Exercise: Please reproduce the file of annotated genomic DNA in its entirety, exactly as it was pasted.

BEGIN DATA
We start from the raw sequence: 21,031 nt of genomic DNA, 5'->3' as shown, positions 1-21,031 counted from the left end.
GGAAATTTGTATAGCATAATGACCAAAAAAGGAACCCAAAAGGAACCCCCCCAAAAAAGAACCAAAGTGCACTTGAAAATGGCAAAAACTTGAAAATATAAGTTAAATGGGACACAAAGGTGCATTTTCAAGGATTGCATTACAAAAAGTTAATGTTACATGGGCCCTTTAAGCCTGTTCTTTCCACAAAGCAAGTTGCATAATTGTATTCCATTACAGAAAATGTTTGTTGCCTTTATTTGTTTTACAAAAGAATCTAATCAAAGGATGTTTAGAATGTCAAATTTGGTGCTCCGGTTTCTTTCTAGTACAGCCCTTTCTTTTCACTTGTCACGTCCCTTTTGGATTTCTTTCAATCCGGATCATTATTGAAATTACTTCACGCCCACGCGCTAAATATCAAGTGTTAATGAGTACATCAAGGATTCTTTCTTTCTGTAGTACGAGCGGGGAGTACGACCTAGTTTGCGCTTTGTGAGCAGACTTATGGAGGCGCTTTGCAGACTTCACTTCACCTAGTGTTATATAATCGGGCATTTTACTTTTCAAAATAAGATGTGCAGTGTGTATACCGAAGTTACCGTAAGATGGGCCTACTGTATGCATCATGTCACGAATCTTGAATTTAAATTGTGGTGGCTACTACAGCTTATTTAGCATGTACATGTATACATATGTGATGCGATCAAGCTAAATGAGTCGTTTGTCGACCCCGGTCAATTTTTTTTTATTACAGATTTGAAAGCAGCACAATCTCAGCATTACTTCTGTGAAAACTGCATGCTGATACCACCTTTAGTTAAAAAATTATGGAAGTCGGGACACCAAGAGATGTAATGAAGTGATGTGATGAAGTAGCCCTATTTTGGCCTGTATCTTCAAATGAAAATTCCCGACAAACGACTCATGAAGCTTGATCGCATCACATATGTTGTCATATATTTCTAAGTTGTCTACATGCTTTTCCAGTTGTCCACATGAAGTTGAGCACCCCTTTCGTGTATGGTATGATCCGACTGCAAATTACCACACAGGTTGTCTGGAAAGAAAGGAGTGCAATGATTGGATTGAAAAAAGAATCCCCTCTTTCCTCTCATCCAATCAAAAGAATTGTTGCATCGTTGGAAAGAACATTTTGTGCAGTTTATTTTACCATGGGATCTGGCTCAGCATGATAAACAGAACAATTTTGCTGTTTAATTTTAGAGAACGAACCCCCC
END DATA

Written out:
We start from the raw sequence: 21,031 nt of genomic DNA, 5'->3' as shown, positions 1-21,031 counted from the left end.
GGAAATTTGTATAGCATAATGACCAAAAAAGGAACCCAAAAGGAACCCCCCCAAAAAAGAACCAAAGTGCACTTGAAAATGGCAAAAACTTGAAAATATAAGTTAAATGGGACACAAAGGTGCATTTTCAAGGATTGCATTACAAAAAGTTAATGTTACATGGGCCCTTTAAGCCTGTTCTTTCCACAAAGCAAGTTGCATAATTGTATTCCATTACAGAAAATGTTTGTTGCCTTTATTTGTTTTACAAAAGAATCTAATCAAAGGATGTTTAGAATGTCAAATTTGGTGCTCCGGTTTCTTTCTAGTACAGCCCTTTCTTTTCACTTGTCACGTCCCTTTTGGATTTCTTTCAATCCGGATCATTATTGAAATTACTTCACGCCCACGCGCTAAATATCAAGTGTTAATGAGTACATCAAGGATTCTTTCTTTCTGTAGTACGAGCGGGGAGTACGACCTAGTTTGCGCTTTGTGAGCAGACTTATGGAGGCGCTTTGCAGACTTCACTTCACCTAGTGTTATATAATCGGGCATTTTACTTTTCAAAATAAGATGTGCAGTGTGTATACCGAAGTTACCGTAAGATGGGCCTACTGTATGCATCATGTCACGAATCTTGAATTTAAATTGTGGTGGCTACTACAGCTTATTTAGCATGTACATGTATACATATGTGATGCGATCAAGCTAAATGAGTCGTTTGTCGACCCCGGTCAATTTTTTTTTATTACAGATTTGAAAGCAGCACAATCTCAGCATTACTTCTGTGAAAACTGCATGCTGATACCACCTTTAGTTAAAAAATTATGGAAGTCGGGACACCAAGAGATGTAATGAAGTGATGTGATGAAGTAGCCCTATTTTGGCCTGTATCTTCAAATGAAAATTCCCGACAAACGACTCATGAAGCTTGATCGCATCACATATGTTGTCATATATTTCTAAGTTGTCTACATGCTTTTCCAGTTGTCCACATGAAGTTGAGCACCCCTTTCGTGTATGGTATGATCCGACTGCAAATTACCACACAGGTTGTCTGGAAAGAAAGGAGTGCAATGATTGGATTGAAAAAAGAATCCCCTCTTTCCTCTCATCCAATCAAAAGAATTGTTGCATCGTTGGAAAGAACATTTTGTGCAGTTTATTTTACCATGGGATCTGGCTCAGCATGATAAACAGAACAATTTTGCTGTTTAATTTTAGAGAACGAACCCCCC